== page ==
“It was a wonderful and surreal experience for us,” emails Sinikka Annala, author of the Finnish game studio Remedy. “Our own melancholy form of tango is the landscape of the Finnish soul.”
This music suited well to the character Ahti, a whimsical Finnish cleaning assistant who plays an important role in Remedy’s play. Control (2019). The game takes place in a very American setting: a secretive office within the walls of a huge office building in New York. But the enigmatic Ahti, who speaks in broken translations of Finnish proverbs, is a first sign that this is not an American thriller – Control is packed with a uniquely Finnish sharp absurdity, a “Nordic strangeness”, as Annala calls it.
But how and how much? This was discussed internally. “I think every non-American creator should choose whether to use references and conventions from American media or go back to their own culture with a new project. At the same time, I want to tell stories that are universal.”
Marcin Blancha, head of the history team at the major Polish game producer CD Projekt Red, agrees. He made The Witcher a worldwide phenomenon by ‘old’ing the original Polish fantasy book series – years later a popular Netflix series followed. “While The Witcher carries a strong Slavic sentiment and folklore, the stories are about universal sentiments and problems,” he writes. “And the characters are archetypes that people in the West also know well.”
American history conventions are a “shared language,” according to Annala. “You can then explore the familiar theme from your own perspective. We want to continue to raise questions and turn American traditions into something that either amuses or disturbs you. “The Finnish look turns a standard thriller story into a humiliating, oppressive game.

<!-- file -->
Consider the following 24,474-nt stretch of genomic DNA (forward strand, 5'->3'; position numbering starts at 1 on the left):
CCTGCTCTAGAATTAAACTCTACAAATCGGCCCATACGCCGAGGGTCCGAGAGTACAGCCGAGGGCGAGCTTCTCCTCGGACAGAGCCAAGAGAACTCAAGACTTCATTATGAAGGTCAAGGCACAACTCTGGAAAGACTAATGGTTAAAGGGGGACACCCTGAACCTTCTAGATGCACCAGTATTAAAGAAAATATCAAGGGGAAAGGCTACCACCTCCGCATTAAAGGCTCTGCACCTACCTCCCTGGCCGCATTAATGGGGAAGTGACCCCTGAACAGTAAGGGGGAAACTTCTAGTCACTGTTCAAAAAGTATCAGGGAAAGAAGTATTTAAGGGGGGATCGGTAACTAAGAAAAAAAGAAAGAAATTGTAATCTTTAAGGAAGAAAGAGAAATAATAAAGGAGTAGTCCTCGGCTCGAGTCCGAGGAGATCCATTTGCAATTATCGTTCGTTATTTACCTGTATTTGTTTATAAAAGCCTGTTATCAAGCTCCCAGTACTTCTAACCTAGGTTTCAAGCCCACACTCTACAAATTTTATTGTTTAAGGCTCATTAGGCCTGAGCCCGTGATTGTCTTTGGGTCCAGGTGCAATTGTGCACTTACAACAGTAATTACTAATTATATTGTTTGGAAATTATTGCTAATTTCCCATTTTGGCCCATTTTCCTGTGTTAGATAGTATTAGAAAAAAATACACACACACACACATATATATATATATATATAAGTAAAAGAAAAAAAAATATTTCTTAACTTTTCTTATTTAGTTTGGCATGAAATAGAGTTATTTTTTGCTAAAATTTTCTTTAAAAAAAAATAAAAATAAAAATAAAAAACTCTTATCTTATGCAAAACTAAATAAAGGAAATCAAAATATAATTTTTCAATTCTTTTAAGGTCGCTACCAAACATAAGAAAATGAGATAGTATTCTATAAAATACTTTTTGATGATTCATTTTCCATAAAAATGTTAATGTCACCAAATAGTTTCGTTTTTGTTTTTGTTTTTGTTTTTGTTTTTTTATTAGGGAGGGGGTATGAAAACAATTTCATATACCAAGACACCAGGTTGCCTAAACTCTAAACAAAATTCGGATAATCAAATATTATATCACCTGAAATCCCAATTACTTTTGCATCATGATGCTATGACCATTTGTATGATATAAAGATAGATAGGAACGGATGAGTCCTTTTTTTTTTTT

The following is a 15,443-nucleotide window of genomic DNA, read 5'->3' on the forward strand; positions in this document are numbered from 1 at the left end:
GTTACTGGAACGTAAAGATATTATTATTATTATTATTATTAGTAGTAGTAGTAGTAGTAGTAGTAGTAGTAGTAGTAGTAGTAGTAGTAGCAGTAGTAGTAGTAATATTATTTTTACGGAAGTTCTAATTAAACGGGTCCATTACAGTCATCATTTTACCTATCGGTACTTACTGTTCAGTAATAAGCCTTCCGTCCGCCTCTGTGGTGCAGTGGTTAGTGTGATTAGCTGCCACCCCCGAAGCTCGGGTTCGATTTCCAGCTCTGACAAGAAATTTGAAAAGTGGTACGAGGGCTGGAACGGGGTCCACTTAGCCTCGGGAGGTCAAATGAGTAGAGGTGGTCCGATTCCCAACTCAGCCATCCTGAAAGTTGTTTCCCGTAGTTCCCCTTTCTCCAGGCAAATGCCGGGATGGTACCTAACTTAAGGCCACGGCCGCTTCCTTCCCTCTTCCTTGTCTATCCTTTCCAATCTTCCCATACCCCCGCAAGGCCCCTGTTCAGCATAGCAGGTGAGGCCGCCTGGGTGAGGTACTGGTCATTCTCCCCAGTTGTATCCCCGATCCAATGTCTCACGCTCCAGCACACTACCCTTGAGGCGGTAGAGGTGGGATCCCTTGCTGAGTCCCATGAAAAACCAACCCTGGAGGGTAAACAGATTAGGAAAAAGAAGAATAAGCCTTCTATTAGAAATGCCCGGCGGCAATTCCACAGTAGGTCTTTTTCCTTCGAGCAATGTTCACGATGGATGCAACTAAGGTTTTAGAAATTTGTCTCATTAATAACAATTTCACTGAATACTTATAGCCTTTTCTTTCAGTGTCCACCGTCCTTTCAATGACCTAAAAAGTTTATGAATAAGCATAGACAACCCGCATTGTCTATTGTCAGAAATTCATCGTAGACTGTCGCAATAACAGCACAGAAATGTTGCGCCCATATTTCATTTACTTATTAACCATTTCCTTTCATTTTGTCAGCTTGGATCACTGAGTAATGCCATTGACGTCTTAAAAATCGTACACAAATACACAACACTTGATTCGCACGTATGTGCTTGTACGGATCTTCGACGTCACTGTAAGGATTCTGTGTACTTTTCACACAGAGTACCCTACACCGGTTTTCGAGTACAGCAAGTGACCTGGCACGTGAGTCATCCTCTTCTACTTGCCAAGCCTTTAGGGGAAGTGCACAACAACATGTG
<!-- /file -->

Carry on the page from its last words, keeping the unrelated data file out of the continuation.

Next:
At the start of the game, her heroine Jesse acquires a futuristic gun that gives her power over a secretive government organization. It was such a clear summary of America’s tendency to think of weapons as power that it could only have come from an outsider, it says on the net. And game producer Rami Ismail saw something else: “It ends in a stalemate.” A history-loving player might draw comparisons with the Winter War of 1939, in which the Finns kept the Soviets at bay for 108 days. The Soviet soldiers traveled, but not without a piece of territory.
Go to the square!
In Finland, games are like Control and receive the Finnish Ahti with “a typical Finnish sense of surprised enthusiasm and very cautious, modest pride,” Annala concludes. “We have a saying for when we suddenly stand out internationally – Torilla tavataan (hop, to the square [om feest te vieren]†
Blancha from CD Projekt is not so modest: “I feel like a fan of a football team that I followed when it played on the sports field in the village, but which is now in the Champions League final,” he says of the Netflix series. “The author Andrzej Sapkowski is particularly popular in Poland. When we got the contract for the Witcher games 20 years ago, everyone in the studio knew what it meant: amazing characters, an interesting world, but also an Eastern European feel that is unique to the fantasy genre. “
The sense of history behind The Witcher is very Polish, he says: “We Poles love to tell about the worst moments of our past.” In books, games, and series, rulers try to tame the people by force. The people do not trust those in power, friendship gets more done than the state. “The connection between history and the present is quickly established.”
However, his latest project is not from Poland, but from the United States. Cyberpunk 2077 is a sci-fi board game turned into an action game. A genre that, Blancha immediately admits, is grafted onto American society. It was born of writers who gloomily philosophized about a bleak capitalist future under Conservative President Ronald Reagan. Still, Cyberpunk 2077 looks like The Witcher, he says. “The game is about violent rulers and special individuals who do not trust the system and go to war together, preferring anarchy to discipline …”
He jokes: “One person’s dystopian vision of the future is another’s hidden treasure.”